USA TODAY US Edition
Katrin Park JAPAN, KOREA DENY REFUGEES
Ayslum seekers face strict controls, xenophobia and detention centers
Japan and South Korea are like estranged fraternal siblings. Both have more in common than they care to admit: an aging population, abysmal birthrates and gender inequality. Both are in danger of losing workforces unless they open their doors. Yet both face resistance from populations that have long taken pride in their ethnic homogeneity.
Though both nations signed the 1951 United Nations Refugee Convention, which obliges them to protect and provide refugees with basic rights and social services, their records of accepting asylum seekers are appalling.
Last year, South Korea granted refugee status to 94 people — a bump from 57 in 2013 — out of 2,900 applicants from Asia, Africa and the Middle East (this doesn’t include North Korean defectors, who are considered South Korean citizens by law).
700 FOR EVERY ONE
Things are even worse in Japan. Out of 5,000 asylum seekers, it recognized 11 as refugees last year. In 2013, the figure was six.
The United States accepted more than 70,000 refugees in 2014, or roughly 700 for every one accepted by South Korea and Japan combined.
Seoul and Tokyo emphasize the need to distinguish refugees from undocumented migrant workers. In practice, they are using stringent immigration policies to keep out both. When an Iranian fleeing religious persecution sought asylum in South Korea, authorities tried to deport him for entering the country on a forged passport. Japan has clamped down on asylum seekers since migrants have been applying for refugee status in a desperate attempt to get work permits. It’s a triumph of immigration control over refugee protection.
The two nations worry that an influx of foreigners from poorer, war-torn countries will add to social tension and wreck domestic stability. “Racism is a very difficult issue,” Jong Chul Kim, a Seoul-based human rights lawyer and director of Advocates for Public Interest Law, wrote in an email. “It overrides any argument for letting in foreigners such as humanitarianism, legal obligation or cultural diversity.”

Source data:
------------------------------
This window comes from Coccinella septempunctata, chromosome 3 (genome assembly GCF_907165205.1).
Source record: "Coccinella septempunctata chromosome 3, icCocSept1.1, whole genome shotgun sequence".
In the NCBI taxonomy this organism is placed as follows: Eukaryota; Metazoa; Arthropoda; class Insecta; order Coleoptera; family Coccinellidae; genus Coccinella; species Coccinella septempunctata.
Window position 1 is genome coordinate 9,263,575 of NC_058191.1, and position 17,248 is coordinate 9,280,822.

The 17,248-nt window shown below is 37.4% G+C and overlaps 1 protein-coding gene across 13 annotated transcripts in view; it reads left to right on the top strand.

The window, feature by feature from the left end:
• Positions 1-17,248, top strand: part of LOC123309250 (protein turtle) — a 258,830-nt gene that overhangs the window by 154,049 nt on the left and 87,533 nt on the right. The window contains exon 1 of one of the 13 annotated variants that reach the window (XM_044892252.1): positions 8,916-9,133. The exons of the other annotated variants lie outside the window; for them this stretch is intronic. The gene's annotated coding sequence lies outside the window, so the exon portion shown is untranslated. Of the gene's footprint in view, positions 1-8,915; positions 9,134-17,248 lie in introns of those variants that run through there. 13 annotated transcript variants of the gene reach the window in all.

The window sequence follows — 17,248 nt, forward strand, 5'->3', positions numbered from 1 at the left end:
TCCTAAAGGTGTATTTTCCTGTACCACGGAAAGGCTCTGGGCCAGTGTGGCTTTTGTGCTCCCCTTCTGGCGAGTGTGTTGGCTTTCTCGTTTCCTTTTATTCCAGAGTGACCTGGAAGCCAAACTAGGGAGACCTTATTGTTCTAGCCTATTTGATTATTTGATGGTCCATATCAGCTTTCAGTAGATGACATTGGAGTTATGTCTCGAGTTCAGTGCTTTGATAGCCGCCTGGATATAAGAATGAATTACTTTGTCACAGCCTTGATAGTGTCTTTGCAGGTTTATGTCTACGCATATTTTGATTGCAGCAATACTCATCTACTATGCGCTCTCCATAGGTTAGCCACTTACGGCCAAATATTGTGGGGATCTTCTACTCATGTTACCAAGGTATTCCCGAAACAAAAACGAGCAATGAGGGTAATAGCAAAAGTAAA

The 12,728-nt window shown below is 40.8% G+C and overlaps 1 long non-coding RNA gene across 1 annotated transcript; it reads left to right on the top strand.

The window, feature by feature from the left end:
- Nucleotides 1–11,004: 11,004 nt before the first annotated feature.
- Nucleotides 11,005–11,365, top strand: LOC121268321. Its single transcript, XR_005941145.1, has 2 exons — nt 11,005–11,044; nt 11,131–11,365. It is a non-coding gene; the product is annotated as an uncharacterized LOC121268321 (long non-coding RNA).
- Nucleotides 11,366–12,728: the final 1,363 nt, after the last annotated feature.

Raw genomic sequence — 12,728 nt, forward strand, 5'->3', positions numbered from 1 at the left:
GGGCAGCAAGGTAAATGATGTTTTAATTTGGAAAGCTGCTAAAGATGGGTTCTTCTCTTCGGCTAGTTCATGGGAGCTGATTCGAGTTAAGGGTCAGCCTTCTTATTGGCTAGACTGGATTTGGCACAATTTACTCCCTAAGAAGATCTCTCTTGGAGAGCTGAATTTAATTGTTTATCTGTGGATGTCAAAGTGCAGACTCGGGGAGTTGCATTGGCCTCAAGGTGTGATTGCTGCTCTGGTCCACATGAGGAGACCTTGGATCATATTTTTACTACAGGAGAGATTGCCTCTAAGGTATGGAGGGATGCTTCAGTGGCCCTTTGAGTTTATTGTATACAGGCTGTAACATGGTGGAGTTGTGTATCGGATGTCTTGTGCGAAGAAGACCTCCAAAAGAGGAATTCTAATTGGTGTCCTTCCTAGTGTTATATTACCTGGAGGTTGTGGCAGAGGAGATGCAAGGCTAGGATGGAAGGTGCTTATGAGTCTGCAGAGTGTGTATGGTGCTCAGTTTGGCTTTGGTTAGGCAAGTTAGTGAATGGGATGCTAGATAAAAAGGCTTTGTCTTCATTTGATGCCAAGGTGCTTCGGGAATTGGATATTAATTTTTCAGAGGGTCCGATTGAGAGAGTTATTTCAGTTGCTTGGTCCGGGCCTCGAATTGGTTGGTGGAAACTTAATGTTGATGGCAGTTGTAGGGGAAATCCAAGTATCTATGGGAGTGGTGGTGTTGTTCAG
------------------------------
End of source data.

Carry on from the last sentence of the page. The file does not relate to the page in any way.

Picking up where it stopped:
The U.N. human rights office has singled out both countries for racism and xenophobia.
According to a 2013 World Values Survey, more than one in three South Koreans said they didn’t want a neighbor of another race. In 2010 alone, more than 190,000 migrant workers brought to Japan as trainees from across Asia, including the Philippines and rural China, were exploited as cheap labor in factories and farms. AFTER THE VIETNAM WAR Although humanitarianism and refugee protection have become international norms since World War II, in this part of the world they remain largely Western concepts. Japan didn’t accede to the U.N. refugee convention until 1981 under international pressure following the Vietnam War. South Korea acceded in 1992.
As a result, thousands of asylum seekers exist on the margins or waste away in lockdown. Stuck in limbo, with no housing, jobs or health care, refugees survive on assistance from civic groups or work illegally, propounding the misunderstanding that they are migrant workers in disguise.
Germany, which has emerged as a beacon for refugees, is changing its laws to fill worker shortages by accepting Syrian refugees.
Japan and South Korea should follow suit. A panel chaired by the Japan Chamber of Commerce and Industry head Mimura Akio estimated that by 2060, Japan’s workforce will drop by 42%. And according to the Korea Economic Research Institute, South Korea will need as many as 15 million immigrants in order to maintain growth by then. Granting asylum to refugees will give the two countries much needed labor.
It’s a tough sell, but there is a sliver of hope. South Korea passed a law in 2013 banning the deportation of asylum seekers until a final decision is made and letting them work selectively. The law also created a specialized refugee division within the immigration services. The Japanese government agreed with civil society organizations to enhance its asylum review process. Both have given special permissions to Syrian refugees to stay on humanitarian grounds.
The two neighbors also are active contributors to U.N. agencies carrying out humanitarian work (Japan was the second largest contributor to the U.N. refugee agency in 2013). But you can’t demonstrate solidarity with the international community by simply bankrolling others.
It’s time Japan and South Korea put their rivalry to good use to see which can open its doors wider to the world.